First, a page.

Just be warned: if you attempt to mimic Jesus and "eat with tax collectors and sinners" you can expect the Pharisees to rise up against you.
In total we spent 42 days going from Kitty Hawk, NC to the Keys to the West Coast and back. Many of those 42 days it was just Gail and I. A few were long days getting from point A to B. Lots were spent with friends and family along the route. All of them enabled us to view this magnificent country in which we live.
I'll have to go back and read the blog I kept during the trip.
If you ever get the chance to do something similar, I hope you will!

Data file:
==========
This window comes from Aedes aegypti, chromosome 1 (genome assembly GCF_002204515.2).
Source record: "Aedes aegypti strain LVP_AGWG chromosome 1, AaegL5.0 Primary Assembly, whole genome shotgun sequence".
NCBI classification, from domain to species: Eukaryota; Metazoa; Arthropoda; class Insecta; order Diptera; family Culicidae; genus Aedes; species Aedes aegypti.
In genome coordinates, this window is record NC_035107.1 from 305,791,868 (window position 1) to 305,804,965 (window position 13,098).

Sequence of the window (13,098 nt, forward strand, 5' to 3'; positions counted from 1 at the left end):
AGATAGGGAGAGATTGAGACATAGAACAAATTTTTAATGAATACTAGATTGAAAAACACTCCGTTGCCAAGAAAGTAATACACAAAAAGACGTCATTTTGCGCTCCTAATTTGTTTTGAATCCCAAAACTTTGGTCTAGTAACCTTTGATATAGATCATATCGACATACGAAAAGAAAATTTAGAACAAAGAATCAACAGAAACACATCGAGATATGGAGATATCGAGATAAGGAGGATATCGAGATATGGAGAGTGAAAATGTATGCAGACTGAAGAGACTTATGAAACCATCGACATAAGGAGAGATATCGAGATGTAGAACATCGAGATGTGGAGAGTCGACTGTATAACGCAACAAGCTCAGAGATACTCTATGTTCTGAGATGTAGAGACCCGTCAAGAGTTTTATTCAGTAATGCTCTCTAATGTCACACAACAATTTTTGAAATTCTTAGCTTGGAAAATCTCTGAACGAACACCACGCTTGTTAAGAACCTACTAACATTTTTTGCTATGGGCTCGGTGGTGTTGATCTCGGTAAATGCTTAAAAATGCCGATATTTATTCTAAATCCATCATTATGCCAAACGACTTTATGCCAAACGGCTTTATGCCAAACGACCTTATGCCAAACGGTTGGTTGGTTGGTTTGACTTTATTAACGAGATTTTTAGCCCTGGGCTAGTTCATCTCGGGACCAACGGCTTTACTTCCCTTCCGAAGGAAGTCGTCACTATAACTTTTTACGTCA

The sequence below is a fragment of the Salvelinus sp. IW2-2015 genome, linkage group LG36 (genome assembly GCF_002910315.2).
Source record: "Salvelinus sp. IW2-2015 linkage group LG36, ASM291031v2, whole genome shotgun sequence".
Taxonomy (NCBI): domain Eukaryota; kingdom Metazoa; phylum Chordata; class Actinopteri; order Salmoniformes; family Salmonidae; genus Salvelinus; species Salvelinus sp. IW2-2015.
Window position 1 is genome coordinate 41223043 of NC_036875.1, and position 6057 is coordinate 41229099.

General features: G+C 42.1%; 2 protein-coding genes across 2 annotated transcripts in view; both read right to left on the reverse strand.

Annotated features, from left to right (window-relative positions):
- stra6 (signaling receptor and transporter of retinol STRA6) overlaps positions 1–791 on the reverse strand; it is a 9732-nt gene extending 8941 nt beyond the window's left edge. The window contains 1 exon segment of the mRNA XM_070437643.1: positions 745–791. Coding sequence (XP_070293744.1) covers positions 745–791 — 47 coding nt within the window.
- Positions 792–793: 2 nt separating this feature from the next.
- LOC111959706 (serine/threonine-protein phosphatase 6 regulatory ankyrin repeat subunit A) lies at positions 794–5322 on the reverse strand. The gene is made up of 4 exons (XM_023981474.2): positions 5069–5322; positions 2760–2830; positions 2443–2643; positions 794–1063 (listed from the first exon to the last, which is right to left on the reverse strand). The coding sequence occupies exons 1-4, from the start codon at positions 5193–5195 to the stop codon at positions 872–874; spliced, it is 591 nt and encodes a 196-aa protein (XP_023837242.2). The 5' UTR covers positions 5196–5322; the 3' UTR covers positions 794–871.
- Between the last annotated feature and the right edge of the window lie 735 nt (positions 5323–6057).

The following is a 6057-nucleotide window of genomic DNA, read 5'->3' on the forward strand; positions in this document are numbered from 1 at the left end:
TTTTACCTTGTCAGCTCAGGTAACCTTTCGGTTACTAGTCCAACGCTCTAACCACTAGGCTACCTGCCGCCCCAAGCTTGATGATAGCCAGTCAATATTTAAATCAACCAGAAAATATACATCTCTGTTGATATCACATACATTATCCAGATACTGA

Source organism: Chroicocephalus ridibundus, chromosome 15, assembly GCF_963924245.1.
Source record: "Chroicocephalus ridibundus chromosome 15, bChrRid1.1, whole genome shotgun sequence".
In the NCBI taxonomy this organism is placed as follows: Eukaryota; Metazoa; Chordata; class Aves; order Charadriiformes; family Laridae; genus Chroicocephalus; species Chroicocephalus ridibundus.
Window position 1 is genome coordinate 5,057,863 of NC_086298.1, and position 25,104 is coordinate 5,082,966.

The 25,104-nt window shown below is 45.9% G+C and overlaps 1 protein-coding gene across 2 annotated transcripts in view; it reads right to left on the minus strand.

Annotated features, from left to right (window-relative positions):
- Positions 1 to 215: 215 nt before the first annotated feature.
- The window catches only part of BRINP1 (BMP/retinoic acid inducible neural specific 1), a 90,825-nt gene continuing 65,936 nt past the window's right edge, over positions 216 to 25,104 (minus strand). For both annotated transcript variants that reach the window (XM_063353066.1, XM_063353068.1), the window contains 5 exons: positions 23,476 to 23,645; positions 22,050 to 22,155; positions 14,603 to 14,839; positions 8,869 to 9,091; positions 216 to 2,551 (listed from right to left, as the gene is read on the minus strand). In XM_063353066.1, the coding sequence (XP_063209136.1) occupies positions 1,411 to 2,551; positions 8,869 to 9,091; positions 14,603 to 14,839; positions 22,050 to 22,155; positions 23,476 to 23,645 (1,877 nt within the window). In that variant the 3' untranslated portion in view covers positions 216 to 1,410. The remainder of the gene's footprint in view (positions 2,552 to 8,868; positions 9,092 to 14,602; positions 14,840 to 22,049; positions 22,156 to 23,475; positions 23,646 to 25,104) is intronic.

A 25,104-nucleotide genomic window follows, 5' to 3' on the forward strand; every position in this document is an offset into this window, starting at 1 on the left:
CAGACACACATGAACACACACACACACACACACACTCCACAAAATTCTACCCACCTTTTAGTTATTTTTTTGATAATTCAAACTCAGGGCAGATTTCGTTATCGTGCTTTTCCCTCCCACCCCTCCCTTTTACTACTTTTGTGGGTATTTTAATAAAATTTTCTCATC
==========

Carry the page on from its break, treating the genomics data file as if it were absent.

Saturday, February 5, 2011
Well, let me say this kindly: God don't make no junk.
Every one of us are imperfect. Not God's fault. Our fault. When God created humanity and placed a man and a woman in the Garden of Eden they were perfect. But He gave them a choice. They chose to disobey Him and we've been making that choice ever since.
The Good News is God has a way of redemption...a means of reconciliation. If we come to Him through His Son Jesus Christ He transforms us. And the amazing thing is that when we come to Him in faith He accepts us just as we are.
But He doesn't expect us to stay "where we are". His standard for my life is no longer "just as I am" and that's the end of it. His standard for my life now that I have been accepted into His family is for me to resemble His Son. That's a lifelong process that will never be fully realized in this lifetime. But it's my goal...your goal, too, if you're a Christian.